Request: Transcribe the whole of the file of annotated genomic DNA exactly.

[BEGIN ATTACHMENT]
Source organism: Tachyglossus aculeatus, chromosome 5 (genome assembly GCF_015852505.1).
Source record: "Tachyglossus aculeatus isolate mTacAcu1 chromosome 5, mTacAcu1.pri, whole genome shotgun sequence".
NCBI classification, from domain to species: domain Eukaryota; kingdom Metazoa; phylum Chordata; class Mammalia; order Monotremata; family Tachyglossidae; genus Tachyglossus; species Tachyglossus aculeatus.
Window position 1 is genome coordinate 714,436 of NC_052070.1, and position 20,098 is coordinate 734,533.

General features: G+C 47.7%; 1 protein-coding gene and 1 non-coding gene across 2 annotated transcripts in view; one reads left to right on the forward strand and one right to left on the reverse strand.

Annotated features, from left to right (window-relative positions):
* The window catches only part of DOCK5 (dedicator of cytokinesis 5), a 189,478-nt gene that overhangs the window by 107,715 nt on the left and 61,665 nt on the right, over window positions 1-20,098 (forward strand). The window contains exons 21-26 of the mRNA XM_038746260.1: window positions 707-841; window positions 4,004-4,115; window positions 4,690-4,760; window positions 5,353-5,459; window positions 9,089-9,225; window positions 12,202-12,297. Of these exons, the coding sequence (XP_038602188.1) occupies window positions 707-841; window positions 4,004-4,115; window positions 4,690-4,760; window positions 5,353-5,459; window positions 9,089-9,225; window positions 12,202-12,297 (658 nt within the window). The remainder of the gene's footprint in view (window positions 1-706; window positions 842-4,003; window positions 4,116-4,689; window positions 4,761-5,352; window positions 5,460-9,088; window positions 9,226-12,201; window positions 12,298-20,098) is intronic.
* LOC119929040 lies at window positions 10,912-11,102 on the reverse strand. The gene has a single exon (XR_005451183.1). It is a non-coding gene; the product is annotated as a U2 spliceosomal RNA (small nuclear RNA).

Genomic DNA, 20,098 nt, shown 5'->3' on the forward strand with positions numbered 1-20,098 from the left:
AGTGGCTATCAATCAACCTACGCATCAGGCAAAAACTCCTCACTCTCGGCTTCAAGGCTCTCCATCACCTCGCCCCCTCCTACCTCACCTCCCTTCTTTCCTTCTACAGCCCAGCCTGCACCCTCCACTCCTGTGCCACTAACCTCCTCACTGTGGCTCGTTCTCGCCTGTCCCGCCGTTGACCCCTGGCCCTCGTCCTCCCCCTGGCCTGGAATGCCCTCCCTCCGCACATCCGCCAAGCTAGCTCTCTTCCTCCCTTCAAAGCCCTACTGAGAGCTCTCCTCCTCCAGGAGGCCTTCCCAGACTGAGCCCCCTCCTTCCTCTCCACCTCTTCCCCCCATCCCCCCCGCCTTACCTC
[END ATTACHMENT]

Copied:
Source organism: Tachyglossus aculeatus, chromosome 5 (genome assembly GCF_015852505.1).
Source record: "Tachyglossus aculeatus isolate mTacAcu1 chromosome 5, mTacAcu1.pri, whole genome shotgun sequence".
NCBI classification, from domain to species: domain Eukaryota; kingdom Metazoa; phylum Chordata; class Mammalia; order Monotremata; family Tachyglossidae; genus Tachyglossus; species Tachyglossus aculeatus.
Window position 1 is genome coordinate 714,436 of NC_052070.1, and position 20,098 is coordinate 734,533.

General features: G+C 47.7%; 1 protein-coding gene and 1 non-coding gene across 2 annotated transcripts in view; one reads left to right on the forward strand and one right to left on the reverse strand.

Annotated features, from left to right (window-relative positions):
* The window catches only part of DOCK5 (dedicator of cytokinesis 5), a 189,478-nt gene that overhangs the window by 107,715 nt on the left and 61,665 nt on the right, over window positions 1-20,098 (forward strand). The window contains exons 21-26 of the mRNA XM_038746260.1: window positions 707-841; window positions 4,004-4,115; window positions 4,690-4,760; window positions 5,353-5,459; window positions 9,089-9,225; window positions 12,202-12,297. Of these exons, the coding sequence (XP_038602188.1) occupies window positions 707-841; window positions 4,004-4,115; window positions 4,690-4,760; window positions 5,353-5,459; window positions 9,089-9,225; window positions 12,202-12,297 (658 nt within the window). The remainder of the gene's footprint in view (window positions 1-706; window positions 842-4,003; window positions 4,116-4,689; window positions 4,761-5,352; window positions 5,460-9,088; window positions 9,226-12,201; window positions 12,298-20,098) is intronic.
* LOC119929040 lies at window positions 10,912-11,102 on the reverse strand. The gene has a single exon (XR_005451183.1). It is a non-coding gene; the product is annotated as a U2 spliceosomal RNA (small nuclear RNA).

Genomic DNA, 20,098 nt, shown 5'->3' on the forward strand with positions numbered 1-20,098 from the left:
AGTGGCTATCAATCAACCTACGCATCAGGCAAAAACTCCTCACTCTCGGCTTCAAGGCTCTCCATCACCTCGCCCCCTCCTACCTCACCTCCCTTCTTTCCTTCTACAGCCCAGCCTGCACCCTCCACTCCTGTGCCACTAACCTCCTCACTGTGGCTCGTTCTCGCCTGTCCCGCCGTTGACCCCTGGCCCTCGTCCTCCCCCTGGCCTGGAATGCCCTCCCTCCGCACATCCGCCAAGCTAGCTCTCTTCCTCCCTTCAAAGCCCTACTGAGAGCTCTCCTCCTCCAGGAGGCCTTCCCAGACTGAGCCCCCTCCTTCCTCTCCACCTCTTCCCCCCATCCCCCCCGCCTTACCTC